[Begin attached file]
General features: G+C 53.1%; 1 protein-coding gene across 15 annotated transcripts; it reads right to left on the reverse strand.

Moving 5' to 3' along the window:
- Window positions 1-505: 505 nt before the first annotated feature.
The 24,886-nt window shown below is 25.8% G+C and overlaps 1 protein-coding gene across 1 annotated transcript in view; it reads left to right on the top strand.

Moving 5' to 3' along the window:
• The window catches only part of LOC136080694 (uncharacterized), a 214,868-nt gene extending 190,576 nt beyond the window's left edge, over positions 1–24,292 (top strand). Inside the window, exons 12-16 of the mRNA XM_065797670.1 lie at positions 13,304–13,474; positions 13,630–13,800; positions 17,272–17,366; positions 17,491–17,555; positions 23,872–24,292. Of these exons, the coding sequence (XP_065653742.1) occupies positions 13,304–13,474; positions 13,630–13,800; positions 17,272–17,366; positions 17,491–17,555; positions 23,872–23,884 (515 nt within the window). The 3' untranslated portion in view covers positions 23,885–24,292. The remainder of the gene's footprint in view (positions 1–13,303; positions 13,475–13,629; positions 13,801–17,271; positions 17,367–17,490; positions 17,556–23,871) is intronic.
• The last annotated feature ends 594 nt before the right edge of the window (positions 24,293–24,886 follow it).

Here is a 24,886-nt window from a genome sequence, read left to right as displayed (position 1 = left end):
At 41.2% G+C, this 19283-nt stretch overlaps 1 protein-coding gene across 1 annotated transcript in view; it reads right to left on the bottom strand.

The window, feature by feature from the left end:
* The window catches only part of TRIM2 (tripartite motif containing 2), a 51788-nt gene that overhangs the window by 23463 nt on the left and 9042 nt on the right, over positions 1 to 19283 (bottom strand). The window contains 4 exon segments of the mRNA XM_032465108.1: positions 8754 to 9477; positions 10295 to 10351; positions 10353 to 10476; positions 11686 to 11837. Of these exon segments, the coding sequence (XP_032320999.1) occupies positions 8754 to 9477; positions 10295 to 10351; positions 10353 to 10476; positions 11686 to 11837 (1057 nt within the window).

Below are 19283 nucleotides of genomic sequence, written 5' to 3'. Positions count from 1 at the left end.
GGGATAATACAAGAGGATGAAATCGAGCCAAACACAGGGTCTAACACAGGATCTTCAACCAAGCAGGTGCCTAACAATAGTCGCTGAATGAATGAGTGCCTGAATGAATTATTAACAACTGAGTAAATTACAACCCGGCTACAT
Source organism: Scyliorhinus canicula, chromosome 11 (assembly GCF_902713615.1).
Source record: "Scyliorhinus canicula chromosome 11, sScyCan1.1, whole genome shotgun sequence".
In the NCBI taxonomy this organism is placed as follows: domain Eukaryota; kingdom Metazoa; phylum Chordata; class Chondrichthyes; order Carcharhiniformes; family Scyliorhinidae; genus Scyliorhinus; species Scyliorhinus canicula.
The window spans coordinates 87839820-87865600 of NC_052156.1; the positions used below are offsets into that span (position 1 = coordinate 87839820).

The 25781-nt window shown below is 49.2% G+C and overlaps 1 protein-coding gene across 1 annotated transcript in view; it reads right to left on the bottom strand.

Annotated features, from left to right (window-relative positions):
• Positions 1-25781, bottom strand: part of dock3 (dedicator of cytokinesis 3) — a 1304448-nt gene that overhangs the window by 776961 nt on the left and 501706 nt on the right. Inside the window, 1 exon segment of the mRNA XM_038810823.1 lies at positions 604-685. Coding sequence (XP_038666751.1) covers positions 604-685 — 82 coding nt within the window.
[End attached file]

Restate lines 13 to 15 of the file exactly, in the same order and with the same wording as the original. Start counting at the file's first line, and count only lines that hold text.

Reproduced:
GGGATAATACAAGAGGATGAAATCGAGCCAAACACAGGGTCTAACACAGGATCTTCAACCAAGCAGGTGCCTAACAATAGTCGCTGAATGAATGAGTGCCTGAATGAATTATTAACAACTGAGTAAATTACAACCCGGCTACAT
Source organism: Scyliorhinus canicula, chromosome 11 (assembly GCF_902713615.1).
Source record: "Scyliorhinus canicula chromosome 11, sScyCan1.1, whole genome shotgun sequence".